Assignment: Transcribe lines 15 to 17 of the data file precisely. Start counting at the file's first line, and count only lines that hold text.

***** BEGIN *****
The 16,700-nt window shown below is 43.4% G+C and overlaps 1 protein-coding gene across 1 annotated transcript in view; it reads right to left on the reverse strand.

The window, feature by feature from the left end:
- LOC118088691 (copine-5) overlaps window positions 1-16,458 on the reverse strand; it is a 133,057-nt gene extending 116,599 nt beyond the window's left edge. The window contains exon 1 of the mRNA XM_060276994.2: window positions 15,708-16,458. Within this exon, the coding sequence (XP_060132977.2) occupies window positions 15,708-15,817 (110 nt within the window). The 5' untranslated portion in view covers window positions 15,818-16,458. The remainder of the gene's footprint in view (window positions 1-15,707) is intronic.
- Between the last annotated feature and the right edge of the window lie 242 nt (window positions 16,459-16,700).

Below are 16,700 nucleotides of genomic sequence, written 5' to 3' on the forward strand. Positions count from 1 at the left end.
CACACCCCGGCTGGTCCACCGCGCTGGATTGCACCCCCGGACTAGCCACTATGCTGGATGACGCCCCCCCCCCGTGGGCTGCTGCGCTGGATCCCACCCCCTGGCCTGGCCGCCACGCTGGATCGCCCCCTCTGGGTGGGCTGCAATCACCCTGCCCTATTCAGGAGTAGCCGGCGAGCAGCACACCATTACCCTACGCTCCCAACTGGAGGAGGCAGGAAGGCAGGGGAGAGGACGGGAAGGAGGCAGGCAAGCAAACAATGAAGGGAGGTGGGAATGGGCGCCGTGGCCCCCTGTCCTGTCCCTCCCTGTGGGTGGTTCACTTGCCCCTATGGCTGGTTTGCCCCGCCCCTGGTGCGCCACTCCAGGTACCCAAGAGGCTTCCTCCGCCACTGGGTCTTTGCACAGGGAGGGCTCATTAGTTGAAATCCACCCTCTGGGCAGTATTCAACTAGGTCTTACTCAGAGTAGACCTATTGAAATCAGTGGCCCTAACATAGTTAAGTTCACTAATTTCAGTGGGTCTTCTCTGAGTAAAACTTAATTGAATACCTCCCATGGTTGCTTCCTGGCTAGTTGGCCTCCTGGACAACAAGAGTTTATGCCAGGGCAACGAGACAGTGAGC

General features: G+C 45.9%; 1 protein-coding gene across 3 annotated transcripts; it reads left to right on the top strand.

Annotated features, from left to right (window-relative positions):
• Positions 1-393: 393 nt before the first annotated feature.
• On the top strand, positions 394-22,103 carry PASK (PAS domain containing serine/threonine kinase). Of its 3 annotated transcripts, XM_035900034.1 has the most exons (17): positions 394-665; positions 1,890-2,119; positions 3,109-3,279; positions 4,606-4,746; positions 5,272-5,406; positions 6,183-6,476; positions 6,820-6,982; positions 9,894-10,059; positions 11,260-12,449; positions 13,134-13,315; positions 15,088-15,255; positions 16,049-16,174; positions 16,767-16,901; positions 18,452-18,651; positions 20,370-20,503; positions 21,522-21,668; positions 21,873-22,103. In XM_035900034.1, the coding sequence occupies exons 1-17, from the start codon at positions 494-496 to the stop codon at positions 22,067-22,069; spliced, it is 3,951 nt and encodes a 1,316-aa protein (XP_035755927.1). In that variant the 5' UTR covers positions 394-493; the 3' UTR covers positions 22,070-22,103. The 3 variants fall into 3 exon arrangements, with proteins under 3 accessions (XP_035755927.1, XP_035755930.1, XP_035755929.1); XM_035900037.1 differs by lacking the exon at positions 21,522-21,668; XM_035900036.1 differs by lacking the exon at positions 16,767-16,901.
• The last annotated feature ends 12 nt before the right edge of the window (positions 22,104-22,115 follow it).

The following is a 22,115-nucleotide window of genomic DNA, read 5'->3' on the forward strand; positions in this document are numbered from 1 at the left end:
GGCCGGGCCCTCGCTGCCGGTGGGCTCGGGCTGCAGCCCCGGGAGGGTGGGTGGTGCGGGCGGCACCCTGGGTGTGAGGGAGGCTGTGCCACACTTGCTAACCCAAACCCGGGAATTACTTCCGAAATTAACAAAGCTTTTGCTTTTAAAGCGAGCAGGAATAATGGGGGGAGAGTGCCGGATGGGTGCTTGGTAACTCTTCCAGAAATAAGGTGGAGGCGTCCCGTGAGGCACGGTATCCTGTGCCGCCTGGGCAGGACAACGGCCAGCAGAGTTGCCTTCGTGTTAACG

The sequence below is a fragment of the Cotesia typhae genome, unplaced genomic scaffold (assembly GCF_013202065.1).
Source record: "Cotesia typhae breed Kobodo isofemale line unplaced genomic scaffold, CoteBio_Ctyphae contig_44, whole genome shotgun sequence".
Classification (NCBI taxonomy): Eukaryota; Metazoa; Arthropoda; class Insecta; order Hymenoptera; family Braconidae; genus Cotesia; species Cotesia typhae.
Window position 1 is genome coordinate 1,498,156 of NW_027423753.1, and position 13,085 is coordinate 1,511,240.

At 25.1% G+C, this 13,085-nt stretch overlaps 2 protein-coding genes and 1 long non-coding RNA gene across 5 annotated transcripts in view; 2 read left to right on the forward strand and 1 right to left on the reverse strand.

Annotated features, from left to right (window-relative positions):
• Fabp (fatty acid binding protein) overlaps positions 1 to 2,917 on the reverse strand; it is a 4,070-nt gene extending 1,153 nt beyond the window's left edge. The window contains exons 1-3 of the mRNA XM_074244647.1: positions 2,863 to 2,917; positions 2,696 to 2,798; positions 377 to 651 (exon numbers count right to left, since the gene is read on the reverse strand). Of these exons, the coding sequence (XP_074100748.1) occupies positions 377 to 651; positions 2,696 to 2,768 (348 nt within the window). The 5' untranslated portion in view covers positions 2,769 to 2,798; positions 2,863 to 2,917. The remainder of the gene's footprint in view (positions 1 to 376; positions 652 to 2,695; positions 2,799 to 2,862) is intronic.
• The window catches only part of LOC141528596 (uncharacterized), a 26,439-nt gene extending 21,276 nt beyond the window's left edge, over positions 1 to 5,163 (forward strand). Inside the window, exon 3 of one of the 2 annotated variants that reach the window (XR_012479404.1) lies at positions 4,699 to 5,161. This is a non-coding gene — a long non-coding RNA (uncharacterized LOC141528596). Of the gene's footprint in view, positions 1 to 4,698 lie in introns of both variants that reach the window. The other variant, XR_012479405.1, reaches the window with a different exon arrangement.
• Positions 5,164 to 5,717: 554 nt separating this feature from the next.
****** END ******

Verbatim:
Source record: "Cotesia typhae breed Kobodo isofemale line unplaced genomic scaffold, CoteBio_Ctyphae contig_44, whole genome shotgun sequence".
Classification (NCBI taxonomy): Eukaryota; Metazoa; Arthropoda; class Insecta; order Hymenoptera; family Braconidae; genus Cotesia; species Cotesia typhae.
Window position 1 is genome coordinate 1,498,156 of NW_027423753.1, and position 13,085 is coordinate 1,511,240.